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He marvels, as should we all, at the still wildly imprecise, almost ethereal nature of reading those images from the nether-world within: its extant artfulness, its continued reliance on the exquisiteness of human cognition, and its seeming imperviousness to machine replicability. But confronted by this clear threat to his tech agenda, Kessler goes into classic Silicon Valley health care denial.

But instead of drawing the obvious conclusion—that IT will ship this stubbornly human physician specialty across the ocean on the other end of a broadband connection—Kessler loads up his book with better and faster core diagnostic technologies. Then he misses the only point relevant to his own hypothesis: Such technologies will, inevitably, require more physician labor to mediate, not less.

In his search for better and faster, which often coincides with smaller and more precise, Kessler takes us on a tour of diagnostic technologies that seek out previously undetectable brain aneurysms, coronary artery occlusions, and miniscule but menacing colon cancers. As champions of public health - and ultimately patients ourselves, this is exactly what we want from our medical technologies. But do they really scale? Of course not.

If techno-evangelist Kessler had Googled any actual health services research, he would have discovered that faster and better diagnostic imaging technologies not only will not replace radiologists but will actually increase the need for radiologists to cope with the wealth of new patients eligible for or at least demanding access to the new technologies. He also would have discovered an increased demand for nearly every other kind of physician, downstream of those new technologies, to cope with all the false positives; to perform all the biopsies and other diagnostic surgical procedures they would inspire; to treat the complications and sequelae from all those new interventions; and to initiate ever earlier and aggressive medical and surgical treatment on asymptomatic patients who would have muddled along until their previously undiagnosed condition erupted and killed them.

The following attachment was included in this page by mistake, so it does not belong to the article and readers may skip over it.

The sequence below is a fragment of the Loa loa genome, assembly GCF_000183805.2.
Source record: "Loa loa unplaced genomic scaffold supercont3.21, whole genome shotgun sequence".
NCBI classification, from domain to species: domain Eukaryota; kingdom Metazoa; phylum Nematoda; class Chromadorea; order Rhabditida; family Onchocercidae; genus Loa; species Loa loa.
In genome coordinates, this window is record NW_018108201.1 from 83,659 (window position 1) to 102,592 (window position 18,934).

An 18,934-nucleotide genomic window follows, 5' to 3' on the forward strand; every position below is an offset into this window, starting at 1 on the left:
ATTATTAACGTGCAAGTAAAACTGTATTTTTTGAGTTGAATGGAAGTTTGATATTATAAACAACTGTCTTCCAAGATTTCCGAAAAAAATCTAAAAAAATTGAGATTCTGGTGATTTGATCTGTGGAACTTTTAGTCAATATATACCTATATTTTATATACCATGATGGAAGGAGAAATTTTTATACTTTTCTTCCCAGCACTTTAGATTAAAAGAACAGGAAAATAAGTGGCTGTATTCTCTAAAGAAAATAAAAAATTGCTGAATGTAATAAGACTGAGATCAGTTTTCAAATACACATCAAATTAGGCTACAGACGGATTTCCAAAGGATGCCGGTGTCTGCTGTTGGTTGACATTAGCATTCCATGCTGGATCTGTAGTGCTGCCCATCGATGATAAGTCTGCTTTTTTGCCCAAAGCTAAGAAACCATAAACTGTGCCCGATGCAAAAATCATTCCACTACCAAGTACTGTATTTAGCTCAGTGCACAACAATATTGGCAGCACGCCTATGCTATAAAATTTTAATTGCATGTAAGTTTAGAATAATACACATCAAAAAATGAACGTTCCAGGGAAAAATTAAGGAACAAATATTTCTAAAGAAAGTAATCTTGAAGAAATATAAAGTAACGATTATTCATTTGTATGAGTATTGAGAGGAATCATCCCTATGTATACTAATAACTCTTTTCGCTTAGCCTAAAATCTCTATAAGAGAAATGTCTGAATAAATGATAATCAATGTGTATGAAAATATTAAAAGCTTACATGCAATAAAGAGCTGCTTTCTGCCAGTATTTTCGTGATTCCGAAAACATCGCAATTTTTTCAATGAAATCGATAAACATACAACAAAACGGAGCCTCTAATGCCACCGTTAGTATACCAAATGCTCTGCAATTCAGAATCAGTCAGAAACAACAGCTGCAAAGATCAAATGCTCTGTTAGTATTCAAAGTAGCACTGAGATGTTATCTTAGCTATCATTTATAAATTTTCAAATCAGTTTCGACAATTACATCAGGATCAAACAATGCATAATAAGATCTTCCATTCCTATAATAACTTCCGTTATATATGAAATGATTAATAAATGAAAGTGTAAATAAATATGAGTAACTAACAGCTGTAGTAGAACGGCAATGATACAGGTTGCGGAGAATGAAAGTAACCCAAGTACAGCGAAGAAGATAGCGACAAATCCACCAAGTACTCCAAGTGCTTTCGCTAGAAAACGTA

In a rare moment or two of lucidity, Kessler actually admits that some aspects of medical technology might not scale in ways that would increase diagnostic certainty and reduce costs.

Andy Kessler | Penguin Random House

This he discovers during side trips to pharmaceutical-testing labs, where he watches several apparently personality-free scientists tricking mice into growing cancers and screening chemical compounds for new cures. Here, The End of Medicine inadvertently introduces us to the real underlying reason why doctors do not scale and medical knowledge only exacerbates our awareness of our ignorance: complexity theory.